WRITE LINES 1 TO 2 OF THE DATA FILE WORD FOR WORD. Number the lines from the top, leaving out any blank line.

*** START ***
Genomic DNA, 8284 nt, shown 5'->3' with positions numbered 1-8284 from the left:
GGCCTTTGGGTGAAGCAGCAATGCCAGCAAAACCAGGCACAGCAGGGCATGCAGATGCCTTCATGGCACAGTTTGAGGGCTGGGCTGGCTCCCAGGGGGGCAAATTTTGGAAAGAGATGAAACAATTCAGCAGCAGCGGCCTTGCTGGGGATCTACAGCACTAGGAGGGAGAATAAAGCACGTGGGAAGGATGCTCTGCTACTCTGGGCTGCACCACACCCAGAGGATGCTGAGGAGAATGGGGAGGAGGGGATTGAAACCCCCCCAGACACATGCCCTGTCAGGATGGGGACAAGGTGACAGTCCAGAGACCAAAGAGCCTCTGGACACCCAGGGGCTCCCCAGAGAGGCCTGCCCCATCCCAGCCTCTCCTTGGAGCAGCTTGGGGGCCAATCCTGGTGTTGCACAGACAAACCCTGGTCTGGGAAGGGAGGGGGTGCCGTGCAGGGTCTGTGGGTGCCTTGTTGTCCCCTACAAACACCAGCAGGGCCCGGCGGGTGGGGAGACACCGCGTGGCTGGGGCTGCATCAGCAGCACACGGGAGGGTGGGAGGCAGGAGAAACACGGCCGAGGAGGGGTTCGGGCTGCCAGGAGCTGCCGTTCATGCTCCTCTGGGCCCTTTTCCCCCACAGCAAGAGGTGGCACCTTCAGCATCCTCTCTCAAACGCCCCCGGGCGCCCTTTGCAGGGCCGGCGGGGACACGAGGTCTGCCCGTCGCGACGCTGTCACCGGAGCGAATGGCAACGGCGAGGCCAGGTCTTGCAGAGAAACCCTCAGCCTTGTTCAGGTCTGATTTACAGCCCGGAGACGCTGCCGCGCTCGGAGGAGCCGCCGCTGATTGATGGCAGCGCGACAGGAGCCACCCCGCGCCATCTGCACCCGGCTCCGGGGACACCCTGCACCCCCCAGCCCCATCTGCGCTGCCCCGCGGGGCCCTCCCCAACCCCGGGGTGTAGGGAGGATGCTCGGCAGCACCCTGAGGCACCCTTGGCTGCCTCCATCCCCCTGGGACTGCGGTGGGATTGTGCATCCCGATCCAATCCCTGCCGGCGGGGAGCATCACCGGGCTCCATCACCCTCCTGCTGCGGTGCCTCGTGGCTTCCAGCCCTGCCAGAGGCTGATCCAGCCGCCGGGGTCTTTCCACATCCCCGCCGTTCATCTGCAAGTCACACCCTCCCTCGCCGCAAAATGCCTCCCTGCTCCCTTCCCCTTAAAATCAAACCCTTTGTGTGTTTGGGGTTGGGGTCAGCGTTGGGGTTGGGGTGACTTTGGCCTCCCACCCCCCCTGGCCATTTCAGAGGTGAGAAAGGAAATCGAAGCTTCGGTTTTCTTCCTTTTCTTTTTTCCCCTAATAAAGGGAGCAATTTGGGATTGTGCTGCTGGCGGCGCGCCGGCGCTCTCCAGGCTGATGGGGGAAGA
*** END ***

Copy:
Genomic DNA, 8284 nt, shown 5'->3' with positions numbered 1-8284 from the left:
GGCCTTTGGGTGAAGCAGCAATGCCAGCAAAACCAGGCACAGCAGGGCATGCAGATGCCTTCATGGCACAGTTTGAGGGCTGGGCTGGCTCCCAGGGGGGCAAATTTTGGAAAGAGATGAAACAATTCAGCAGCAGCGGCCTTGCTGGGGATCTACAGCACTAGGAGGGAGAATAAAGCACGTGGGAAGGATGCTCTGCTACTCTGGGCTGCACCACACCCAGAGGATGCTGAGGAGAATGGGGAGGAGGGGATTGAAACCCCCCCAGACACATGCCCTGTCAGGATGGGGACAAGGTGACAGTCCAGAGACCAAAGAGCCTCTGGACACCCAGGGGCTCCCCAGAGAGGCCTGCCCCATCCCAGCCTCTCCTTGGAGCAGCTTGGGGGCCAATCCTGGTGTTGCACAGACAAACCCTGGTCTGGGAAGGGAGGGGGTGCCGTGCAGGGTCTGTGGGTGCCTTGTTGTCCCCTACAAACACCAGCAGGGCCCGGCGGGTGGGGAGACACCGCGTGGCTGGGGCTGCATCAGCAGCACACGGGAGGGTGGGAGGCAGGAGAAACACGGCCGAGGAGGGGTTCGGGCTGCCAGGAGCTGCCGTTCATGCTCCTCTGGGCCCTTTTCCCCCACAGCAAGAGGTGGCACCTTCAGCATCCTCTCTCAAACGCCCCCGGGCGCCCTTTGCAGGGCCGGCGGGGACACGAGGTCTGCCCGTCGCGACGCTGTCACCGGAGCGAATGGCAACGGCGAGGCCAGGTCTTGCAGAGAAACCCTCAGCCTTGTTCAGGTCTGATTTACAGCCCGGAGACGCTGCCGCGCTCGGAGGAGCCGCCGCTGATTGATGGCAGCGCGACAGGAGCCACCCCGCGCCATCTGCACCCGGCTCCGGGGACACCCTGCACCCCCCAGCCCCATCTGCGCTGCCCCGCGGGGCCCTCCCCAACCCCGGGGTGTAGGGAGGATGCTCGGCAGCACCCTGAGGCACCCTTGGCTGCCTCCATCCCCCTGGGACTGCGGTGGGATTGTGCATCCCGATCCAATCCCTGCCGGCGGGGAGCATCACCGGGCTCCATCACCCTCCTGCTGCGGTGCCTCGTGGCTTCCAGCCCTGCCAGAGGCTGATCCAGCCGCCGGGGTCTTTCCACATCCCCGCCGTTCATCTGCAAGTCACACCCTCCCTCGCCGCAAAATGCCTCCCTGCTCCCTTCCCCTTAAAATCAAACCCTTTGTGTGTTTGGGGTTGGGGTCAGCGTTGGGGTTGGGGTGACTTTGGCCTCCCACCCCCCCTGGCCATTTCAGAGGTGAGAAAGGAAATCGAAGCTTCGGTTTTCTTCCTTTTCTTTTTTCCCCTAATAAAGGGAGCAATTTGGGATTGTGCTGCTGGCGGCGCGCCGGCGCTCTCCAGGCTGATGGGGGAAGA